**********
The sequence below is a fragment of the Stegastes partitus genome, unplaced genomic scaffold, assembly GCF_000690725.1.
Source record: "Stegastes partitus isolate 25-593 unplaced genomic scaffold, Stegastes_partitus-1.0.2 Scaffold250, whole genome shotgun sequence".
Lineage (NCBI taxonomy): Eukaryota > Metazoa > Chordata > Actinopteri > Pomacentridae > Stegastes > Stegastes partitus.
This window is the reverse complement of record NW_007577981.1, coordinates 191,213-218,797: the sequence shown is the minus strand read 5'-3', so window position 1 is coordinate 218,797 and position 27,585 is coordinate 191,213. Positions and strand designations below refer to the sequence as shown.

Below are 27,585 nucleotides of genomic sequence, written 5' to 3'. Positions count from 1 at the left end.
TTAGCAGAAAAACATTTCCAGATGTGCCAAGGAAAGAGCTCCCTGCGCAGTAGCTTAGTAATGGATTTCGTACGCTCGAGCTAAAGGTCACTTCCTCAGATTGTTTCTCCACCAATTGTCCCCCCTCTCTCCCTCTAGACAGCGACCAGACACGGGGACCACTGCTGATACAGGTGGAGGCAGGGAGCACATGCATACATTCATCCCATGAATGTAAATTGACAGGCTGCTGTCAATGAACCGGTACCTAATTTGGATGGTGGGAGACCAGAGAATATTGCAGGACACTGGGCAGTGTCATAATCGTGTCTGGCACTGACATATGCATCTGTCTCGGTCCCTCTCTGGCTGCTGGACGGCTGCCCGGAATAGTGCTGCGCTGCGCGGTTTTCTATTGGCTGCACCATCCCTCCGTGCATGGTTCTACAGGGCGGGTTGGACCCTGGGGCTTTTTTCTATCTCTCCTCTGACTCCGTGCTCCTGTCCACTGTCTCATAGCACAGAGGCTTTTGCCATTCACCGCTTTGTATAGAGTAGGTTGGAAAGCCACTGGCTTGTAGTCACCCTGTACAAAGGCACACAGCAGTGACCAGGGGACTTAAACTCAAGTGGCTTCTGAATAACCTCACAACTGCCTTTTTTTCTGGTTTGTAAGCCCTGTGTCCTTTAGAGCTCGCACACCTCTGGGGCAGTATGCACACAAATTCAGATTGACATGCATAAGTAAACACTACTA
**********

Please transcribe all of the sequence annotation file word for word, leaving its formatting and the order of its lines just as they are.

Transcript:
The sequence below is a fragment of the Stegastes partitus genome, unplaced genomic scaffold, assembly GCF_000690725.1.
Source record: "Stegastes partitus isolate 25-593 unplaced genomic scaffold, Stegastes_partitus-1.0.2 Scaffold250, whole genome shotgun sequence".
Lineage (NCBI taxonomy): Eukaryota > Metazoa > Chordata > Actinopteri > Pomacentridae > Stegastes > Stegastes partitus.
This window is the reverse complement of record NW_007577981.1, coordinates 191,213-218,797: the sequence shown is the minus strand read 5'-3', so window position 1 is coordinate 218,797 and position 27,585 is coordinate 191,213. Positions and strand designations below refer to the sequence as shown.

Below are 27,585 nucleotides of genomic sequence, written 5' to 3'. Positions count from 1 at the left end.
TTAGCAGAAAAACATTTCCAGATGTGCCAAGGAAAGAGCTCCCTGCGCAGTAGCTTAGTAATGGATTTCGTACGCTCGAGCTAAAGGTCACTTCCTCAGATTGTTTCTCCACCAATTGTCCCCCCTCTCTCCCTCTAGACAGCGACCAGACACGGGGACCACTGCTGATACAGGTGGAGGCAGGGAGCACATGCATACATTCATCCCATGAATGTAAATTGACAGGCTGCTGTCAATGAACCGGTACCTAATTTGGATGGTGGGAGACCAGAGAATATTGCAGGACACTGGGCAGTGTCATAATCGTGTCTGGCACTGACATATGCATCTGTCTCGGTCCCTCTCTGGCTGCTGGACGGCTGCCCGGAATAGTGCTGCGCTGCGCGGTTTTCTATTGGCTGCACCATCCCTCCGTGCATGGTTCTACAGGGCGGGTTGGACCCTGGGGCTTTTTTCTATCTCTCCTCTGACTCCGTGCTCCTGTCCACTGTCTCATAGCACAGAGGCTTTTGCCATTCACCGCTTTGTATAGAGTAGGTTGGAAAGCCACTGGCTTGTAGTCACCCTGTACAAAGGCACACAGCAGTGACCAGGGGACTTAAACTCAAGTGGCTTCTGAATAACCTCACAACTGCCTTTTTTTCTGGTTTGTAAGCCCTGTGTCCTTTAGAGCTCGCACACCTCTGGGGCAGTATGCACACAAATTCAGATTGACATGCATAAGTAAACACTACTA